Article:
In position 1, contact B0 is connected to B1, and A0 is connected to A1. All other contacts remain unconnected.

In position 2, contact B0 is connected to B2, and A0 is connected to A2. All other contacts remain unconnected.

In position 3, contact B0 is connected to B3, and A0 is connected to A3. All other contacts remain unconnected.

Simple enough!

Let’s figure out how to wire up a Tele switch so that we get:

  • Only the bridge pickup in position 1
  • Both pickups in parallel in position 2
  • Only the neck pickup in position 3

Series and parallel

Remember how I talked about voltage being a difference in electric potential, and about thinking of pickups as “adding” the energy of the vibrating strings to their reference (ground)?

You can connect multiple pickups in series or in parallel.

Parallel is the obvious one — you just connect their outputs together. That way, both signals reach the output directly. You can think of the result as the average of the two signals; it’s a pretty transparent sound that preserves the dynamics of each pickup and matches their individual sounds in volume.

Series wiring is a bit spicy — you take the output of your first pickup and run it directly into the input (the “ground” wire) of your second pickup. That way, the signal will be the sum of the two pickups’ outputs.

With series wiring, the electricity has to travel through both pickups, which does some funky things to the sound; overall, this means that series wiring is beefier, darker, and louder than parallel wiring.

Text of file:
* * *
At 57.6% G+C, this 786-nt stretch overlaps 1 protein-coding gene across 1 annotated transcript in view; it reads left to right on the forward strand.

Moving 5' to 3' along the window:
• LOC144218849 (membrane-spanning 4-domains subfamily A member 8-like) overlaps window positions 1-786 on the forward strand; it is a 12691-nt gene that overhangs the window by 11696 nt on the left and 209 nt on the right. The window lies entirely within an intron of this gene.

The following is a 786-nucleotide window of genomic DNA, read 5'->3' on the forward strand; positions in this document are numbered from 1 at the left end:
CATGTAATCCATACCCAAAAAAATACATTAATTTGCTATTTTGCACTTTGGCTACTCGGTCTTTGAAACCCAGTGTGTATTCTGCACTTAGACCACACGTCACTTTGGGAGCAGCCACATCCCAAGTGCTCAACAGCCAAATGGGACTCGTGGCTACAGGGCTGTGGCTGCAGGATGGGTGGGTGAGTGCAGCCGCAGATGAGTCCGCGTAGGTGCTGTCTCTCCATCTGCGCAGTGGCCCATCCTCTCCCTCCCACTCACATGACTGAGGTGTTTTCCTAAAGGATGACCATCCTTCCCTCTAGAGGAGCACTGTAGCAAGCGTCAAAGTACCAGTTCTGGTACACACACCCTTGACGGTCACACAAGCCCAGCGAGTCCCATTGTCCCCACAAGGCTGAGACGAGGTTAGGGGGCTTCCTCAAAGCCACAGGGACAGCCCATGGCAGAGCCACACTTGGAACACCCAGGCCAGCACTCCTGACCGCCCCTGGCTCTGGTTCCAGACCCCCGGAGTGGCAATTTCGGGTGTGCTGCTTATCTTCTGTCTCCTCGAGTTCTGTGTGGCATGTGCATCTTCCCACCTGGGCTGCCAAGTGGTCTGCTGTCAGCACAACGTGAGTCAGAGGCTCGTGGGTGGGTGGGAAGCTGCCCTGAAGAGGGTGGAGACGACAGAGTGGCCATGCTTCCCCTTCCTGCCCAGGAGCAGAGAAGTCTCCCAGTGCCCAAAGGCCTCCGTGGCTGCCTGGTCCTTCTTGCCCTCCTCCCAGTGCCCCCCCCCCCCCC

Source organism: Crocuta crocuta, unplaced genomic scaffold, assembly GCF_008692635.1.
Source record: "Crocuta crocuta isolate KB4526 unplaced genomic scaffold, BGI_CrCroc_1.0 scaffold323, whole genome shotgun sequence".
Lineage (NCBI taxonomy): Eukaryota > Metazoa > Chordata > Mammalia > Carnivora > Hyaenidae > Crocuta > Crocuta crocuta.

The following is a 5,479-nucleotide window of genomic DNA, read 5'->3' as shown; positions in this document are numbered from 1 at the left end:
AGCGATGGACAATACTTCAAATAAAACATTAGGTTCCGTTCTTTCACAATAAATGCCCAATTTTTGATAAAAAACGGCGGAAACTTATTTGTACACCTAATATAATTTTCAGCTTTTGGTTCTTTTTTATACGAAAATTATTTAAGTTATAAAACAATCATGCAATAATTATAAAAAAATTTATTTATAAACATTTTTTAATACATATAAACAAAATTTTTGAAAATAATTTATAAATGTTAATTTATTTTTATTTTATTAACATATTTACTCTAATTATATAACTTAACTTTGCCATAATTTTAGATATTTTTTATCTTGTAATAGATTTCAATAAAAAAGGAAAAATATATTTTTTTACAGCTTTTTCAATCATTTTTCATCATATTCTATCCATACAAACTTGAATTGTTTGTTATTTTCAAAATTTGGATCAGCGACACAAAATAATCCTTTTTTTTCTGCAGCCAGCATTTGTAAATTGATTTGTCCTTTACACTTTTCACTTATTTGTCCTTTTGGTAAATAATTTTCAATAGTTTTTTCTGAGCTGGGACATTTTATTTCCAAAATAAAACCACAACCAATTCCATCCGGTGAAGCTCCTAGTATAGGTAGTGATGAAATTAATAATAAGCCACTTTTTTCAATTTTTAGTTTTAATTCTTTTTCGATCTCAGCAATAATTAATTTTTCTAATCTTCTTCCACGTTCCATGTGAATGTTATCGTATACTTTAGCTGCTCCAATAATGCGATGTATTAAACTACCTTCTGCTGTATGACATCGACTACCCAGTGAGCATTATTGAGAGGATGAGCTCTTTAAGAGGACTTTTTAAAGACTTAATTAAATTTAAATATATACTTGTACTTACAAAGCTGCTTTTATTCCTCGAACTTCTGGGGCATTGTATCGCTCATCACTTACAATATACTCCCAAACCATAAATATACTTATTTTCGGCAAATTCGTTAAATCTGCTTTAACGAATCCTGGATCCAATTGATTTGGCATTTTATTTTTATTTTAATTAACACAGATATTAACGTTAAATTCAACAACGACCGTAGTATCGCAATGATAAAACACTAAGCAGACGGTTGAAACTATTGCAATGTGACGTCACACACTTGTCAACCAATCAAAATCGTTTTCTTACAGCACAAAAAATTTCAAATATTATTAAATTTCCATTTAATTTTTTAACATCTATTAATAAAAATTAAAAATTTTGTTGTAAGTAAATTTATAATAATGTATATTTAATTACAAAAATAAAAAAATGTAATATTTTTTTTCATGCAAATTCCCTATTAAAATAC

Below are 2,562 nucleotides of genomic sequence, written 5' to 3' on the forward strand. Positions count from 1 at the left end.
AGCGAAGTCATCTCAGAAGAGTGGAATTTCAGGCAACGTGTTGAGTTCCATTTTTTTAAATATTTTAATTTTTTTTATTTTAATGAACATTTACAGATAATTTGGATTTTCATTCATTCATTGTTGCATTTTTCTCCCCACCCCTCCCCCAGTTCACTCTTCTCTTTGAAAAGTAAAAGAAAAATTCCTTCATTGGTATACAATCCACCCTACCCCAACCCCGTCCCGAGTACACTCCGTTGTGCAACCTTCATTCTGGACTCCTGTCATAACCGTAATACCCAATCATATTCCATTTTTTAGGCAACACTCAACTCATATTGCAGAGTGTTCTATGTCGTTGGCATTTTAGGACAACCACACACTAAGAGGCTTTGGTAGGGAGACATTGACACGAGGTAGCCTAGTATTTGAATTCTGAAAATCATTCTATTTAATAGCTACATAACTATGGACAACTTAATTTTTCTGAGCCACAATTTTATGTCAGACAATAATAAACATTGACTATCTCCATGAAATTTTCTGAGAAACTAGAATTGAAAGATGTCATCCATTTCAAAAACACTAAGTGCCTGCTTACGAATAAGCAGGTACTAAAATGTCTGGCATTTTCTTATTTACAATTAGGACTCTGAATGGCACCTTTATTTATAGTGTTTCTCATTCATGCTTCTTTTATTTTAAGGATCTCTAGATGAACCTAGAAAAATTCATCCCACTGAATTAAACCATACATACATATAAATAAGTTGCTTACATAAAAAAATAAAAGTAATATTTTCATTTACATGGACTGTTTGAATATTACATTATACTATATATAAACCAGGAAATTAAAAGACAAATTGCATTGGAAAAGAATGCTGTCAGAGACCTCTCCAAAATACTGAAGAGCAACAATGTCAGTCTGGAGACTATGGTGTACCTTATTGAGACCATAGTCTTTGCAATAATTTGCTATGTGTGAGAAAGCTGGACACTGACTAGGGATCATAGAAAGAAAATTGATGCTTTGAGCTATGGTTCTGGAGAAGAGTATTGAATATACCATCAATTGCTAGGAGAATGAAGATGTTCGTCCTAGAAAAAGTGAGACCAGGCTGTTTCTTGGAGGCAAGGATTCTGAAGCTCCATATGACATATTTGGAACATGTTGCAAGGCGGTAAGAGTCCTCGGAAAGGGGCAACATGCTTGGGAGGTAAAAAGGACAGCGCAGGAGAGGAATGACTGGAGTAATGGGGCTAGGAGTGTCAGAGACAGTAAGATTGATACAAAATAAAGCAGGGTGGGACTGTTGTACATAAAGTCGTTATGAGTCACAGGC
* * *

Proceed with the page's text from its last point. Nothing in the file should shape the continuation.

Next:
To figure this out, let’s do a similar logic puzzle to what we did with to invent a volume knob:

  1. To connect the bridge pickup to the output in position 1, the bridge pickup and output must be connected to pads A0 and A1 (in any order), or B0 and B1 (in any order).
  2. To connect both pickups to the output in position 2, the bridge pickup, neck pickup, and output must be connected to some of the pads A0, A2, B0, B2.
  3. To connect the neck pickup to the output in position 3, the neck pickup and output must be connected to pads A0 and A3 (in any order), or B0 and B1 (in any order).

There’s not that much difference between wiring and Sudoku, really.

Let’s solve this by… picking pads at random! I’ll just start from the top and use the first appropriate pad for each connection.

First on our list is the hot wire from the bridge pickup, and we know by constraint a. that it can be connected to A0, A1, B0, or B1. Let’s connect it to A0. By constraint a., we also know that if the bridge pickup is connected to A0, A1 must be connected to the output:

We connect the output to pad A1, and the bridge hot to the switch’s side A common pad.

Continuing, we know that the bridge pickup should also be connected to the output in position 2, which connects pads A0-A2 and B0-B2. Since A0 already has signal from the bridge, we can just connect A2 to the output to ensure the bridge pickup remains active both in position 1 and position 2.

Connecting pad A2 to A1 as well ensures that the bridge pickup remains active in both position 1 and 2.

This leaves us with the neck pickup. We know by constraint b. that the pads we can use in position 2 are A0, A2, B0, B2, but we’ve already used A0 and A2 for other things, so let’s just pick the first remaining pad and connect the hot wire from the neck pickup to B0. For the neck pickup to be active in position 2 and 3, that means B2 and B3 should be connected to the output:

All that’s left is to also connect pads B2 and B3 to the output, connect the neck pickup to the common pad of side B, and we’re done!